The speaker was my mother-in-law, who fairly spat the words as she shoved salad around her plate. She and my wife and my son had just come back from an afternoon at Epcot, where Grandma saw for the first time what Disney makes the market bear.
Grandma, economically careful throughout her life in northeastern Pennsylvania, is certainly not cheap. But she is proud of her frugality. Two-fifty for something that costs $1.25 just outside the gates offends her. Heck, paying for something that comes from the tap offends her.
Grandma is not a golf fan, but she knows that golf provides a nice life for her daughter, grandson, and son-in-law. So if Jack Nicklaus happened by the little neighborhood grocery Grandma runs in Wilkes-Barre, chances are hed be treated to a free Coke.
But Grandma got me to thinking. Just why do so many of us pay exorbitant prices to play this game? Leave equipment out of it for a moment. Think access. In some places, the cost of four hours recreation on the golf course has escalated out of proportion to other leisure time choices.
Lets skip through Golf Digests Places to Play, a nifty little paperback the magazine produces with travel book leader Fodors. In the new fifth edition, there are separate classifications for Great and Good values. That alone ought to tell you something.
But look at some of the prices. They run a broad gamut. Ill flip pages at random.
Sunrise Golf Club, Sarasota, Fla.: $47 (the highest fee listed; these examples all list a courses top fee). Sharon Woods Golf Course, Cincinnati: $21. Legacy Golf Links, Aberdeen, N.C.: $99. Long Island National Golf Club, Riverhead, N.Y.: $100. Jester Park Golf Course, Granger, Iowa: $22. Pebble Beach Golf Links, Pebble Beach, Calif.: $350. Canmore Golf & Curling Club, Canmore, Alberta, Canada: $48.
Whats going on? Even accounting for differences in amenities, one can still legitimately ask, why is some golf so expensive while other tracks seem like a bargain? You cant put it off to goat-track syndrome. Some of the reviewers comments in Places to Play congratulate less-expensive layouts for fine conditioning.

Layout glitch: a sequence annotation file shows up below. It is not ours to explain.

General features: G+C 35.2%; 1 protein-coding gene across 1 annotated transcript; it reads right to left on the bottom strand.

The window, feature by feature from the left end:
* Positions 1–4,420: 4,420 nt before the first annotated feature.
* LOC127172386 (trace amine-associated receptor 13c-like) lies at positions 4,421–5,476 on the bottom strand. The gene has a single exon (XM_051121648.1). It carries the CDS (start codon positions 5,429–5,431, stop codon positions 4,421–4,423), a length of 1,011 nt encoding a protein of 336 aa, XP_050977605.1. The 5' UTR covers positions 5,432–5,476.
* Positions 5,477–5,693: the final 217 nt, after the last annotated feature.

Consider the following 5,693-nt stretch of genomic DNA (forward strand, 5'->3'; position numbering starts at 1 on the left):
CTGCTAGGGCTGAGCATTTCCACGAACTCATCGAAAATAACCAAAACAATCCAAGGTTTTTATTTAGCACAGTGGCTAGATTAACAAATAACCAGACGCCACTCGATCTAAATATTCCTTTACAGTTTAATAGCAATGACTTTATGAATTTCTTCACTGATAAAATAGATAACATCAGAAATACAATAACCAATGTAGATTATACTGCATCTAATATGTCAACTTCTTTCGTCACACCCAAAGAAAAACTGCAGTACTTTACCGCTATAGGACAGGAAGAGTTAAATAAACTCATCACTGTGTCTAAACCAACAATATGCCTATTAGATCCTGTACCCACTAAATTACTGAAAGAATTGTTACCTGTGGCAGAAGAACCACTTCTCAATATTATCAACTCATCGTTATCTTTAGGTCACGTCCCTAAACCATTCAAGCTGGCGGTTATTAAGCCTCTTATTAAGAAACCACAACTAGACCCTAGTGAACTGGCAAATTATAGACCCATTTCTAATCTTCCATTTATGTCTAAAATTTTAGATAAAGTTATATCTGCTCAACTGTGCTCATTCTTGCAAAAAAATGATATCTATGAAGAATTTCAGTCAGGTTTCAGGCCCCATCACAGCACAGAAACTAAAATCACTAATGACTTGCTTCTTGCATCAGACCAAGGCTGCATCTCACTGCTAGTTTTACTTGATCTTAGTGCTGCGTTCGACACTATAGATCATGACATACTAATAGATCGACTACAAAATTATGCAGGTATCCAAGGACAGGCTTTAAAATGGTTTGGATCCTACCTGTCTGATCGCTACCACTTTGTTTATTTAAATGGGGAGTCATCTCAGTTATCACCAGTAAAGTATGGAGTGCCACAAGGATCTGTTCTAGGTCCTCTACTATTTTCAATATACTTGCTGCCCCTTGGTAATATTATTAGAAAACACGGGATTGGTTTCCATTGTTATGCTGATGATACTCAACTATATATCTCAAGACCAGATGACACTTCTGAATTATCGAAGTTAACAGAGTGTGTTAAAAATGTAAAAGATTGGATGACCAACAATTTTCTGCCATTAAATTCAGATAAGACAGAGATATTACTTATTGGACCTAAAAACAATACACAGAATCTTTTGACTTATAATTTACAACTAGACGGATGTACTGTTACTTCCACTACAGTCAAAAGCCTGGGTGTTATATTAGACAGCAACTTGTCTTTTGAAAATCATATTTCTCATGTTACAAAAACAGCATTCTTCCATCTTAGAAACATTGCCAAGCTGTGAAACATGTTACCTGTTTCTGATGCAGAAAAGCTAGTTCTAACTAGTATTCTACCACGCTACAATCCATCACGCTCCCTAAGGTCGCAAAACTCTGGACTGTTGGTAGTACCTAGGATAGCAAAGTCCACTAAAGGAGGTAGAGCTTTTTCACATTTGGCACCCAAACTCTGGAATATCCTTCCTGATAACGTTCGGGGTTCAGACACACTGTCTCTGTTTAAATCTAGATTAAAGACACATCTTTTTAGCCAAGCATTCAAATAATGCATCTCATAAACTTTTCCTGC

Surely, there is some greed involved, episodes of overpricing driven by a mania for big, black numbers on income statements. Another culprit may be what I call Mortons Disease: Great food, high prices, all based on the existence of big corporate expense accounts (see daily fee, upscale). And the insistence of some golfers on wall-to-wall green, instead of a more realistic tinge of brown on the edges of fairways and greens in summer, can push maintenance budgets to the point where green fees must also swell.
But the reasons dont interest me as much as the effect. Those of you who read this space regularly know that although I dont have the game for it, I love to play wonderful, classic courses. But even a dyed-in-the-Scottish-wool fan such as me has to blanch at the idea of Pebbles tariff. (Im not sure if they even have a media rate, but I cant imagine it descends to my comfort level.)
Every region has its green fee comfort level. Forty-five dollars is bargain basement in Westchester County, N.Y. (if it even exists). Its pricey in southern Illinois.
Every person has a comfort level, too. For me, a round of golf had better border on the religious to be worth more than about $60.
But consider this: How much does it cost to do other things? You can take a family of four bowling for a couple hours for about $20, at least here in Orlando. Kids can play soccer on the local field for a slice of your real estate taxes. Same for the basketball hoop down at the high school. No YMCA program ' swimming, hoops, baseball, you name it ' costs as much per hour as a round at White Columns Golf Club in Alpharetta, Ga. ($120 divided by, say, five hours equals $24 per hour.)
Skateboarding, rollerblading: The cost is done once you get the gear. Video games: Same thing. Surfing: Ditto, dude.
For all but a small segment of North American golfers, cost matters. Lets put that problem in our participation pipeline ' and smoke it out.